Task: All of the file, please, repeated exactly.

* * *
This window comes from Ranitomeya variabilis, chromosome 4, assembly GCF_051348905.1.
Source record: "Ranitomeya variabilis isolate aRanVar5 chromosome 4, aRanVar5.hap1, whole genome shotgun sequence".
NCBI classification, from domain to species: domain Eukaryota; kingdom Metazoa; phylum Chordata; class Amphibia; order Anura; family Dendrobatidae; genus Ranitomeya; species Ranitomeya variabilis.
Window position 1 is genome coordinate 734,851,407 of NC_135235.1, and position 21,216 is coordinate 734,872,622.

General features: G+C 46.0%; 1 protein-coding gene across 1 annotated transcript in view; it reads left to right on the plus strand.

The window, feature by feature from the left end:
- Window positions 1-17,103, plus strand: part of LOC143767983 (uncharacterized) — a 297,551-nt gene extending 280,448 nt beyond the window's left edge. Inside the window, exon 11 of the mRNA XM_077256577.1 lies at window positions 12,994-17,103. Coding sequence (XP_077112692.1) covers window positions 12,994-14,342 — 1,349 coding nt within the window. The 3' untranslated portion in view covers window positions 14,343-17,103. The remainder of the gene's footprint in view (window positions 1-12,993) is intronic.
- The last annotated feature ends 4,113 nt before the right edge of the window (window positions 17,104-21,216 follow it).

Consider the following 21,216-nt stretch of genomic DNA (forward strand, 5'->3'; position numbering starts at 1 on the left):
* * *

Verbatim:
This window comes from Ranitomeya variabilis, chromosome 4, assembly GCF_051348905.1.
Source record: "Ranitomeya variabilis isolate aRanVar5 chromosome 4, aRanVar5.hap1, whole genome shotgun sequence".
NCBI classification, from domain to species: domain Eukaryota; kingdom Metazoa; phylum Chordata; class Amphibia; order Anura; family Dendrobatidae; genus Ranitomeya; species Ranitomeya variabilis.
Window position 1 is genome coordinate 734,851,407 of NC_135235.1, and position 21,216 is coordinate 734,872,622.

General features: G+C 46.0%; 1 protein-coding gene across 1 annotated transcript in view; it reads left to right on the plus strand.

The window, feature by feature from the left end:
- Window positions 1-17,103, plus strand: part of LOC143767983 (uncharacterized) — a 297,551-nt gene extending 280,448 nt beyond the window's left edge. Inside the window, exon 11 of the mRNA XM_077256577.1 lies at window positions 12,994-17,103. Coding sequence (XP_077112692.1) covers window positions 12,994-14,342 — 1,349 coding nt within the window. The 3' untranslated portion in view covers window positions 14,343-17,103. The remainder of the gene's footprint in view (window positions 1-12,993) is intronic.
- The last annotated feature ends 4,113 nt before the right edge of the window (window positions 17,104-21,216 follow it).

Consider the following 21,216-nt stretch of genomic DNA (forward strand, 5'->3'; position numbering starts at 1 on the left):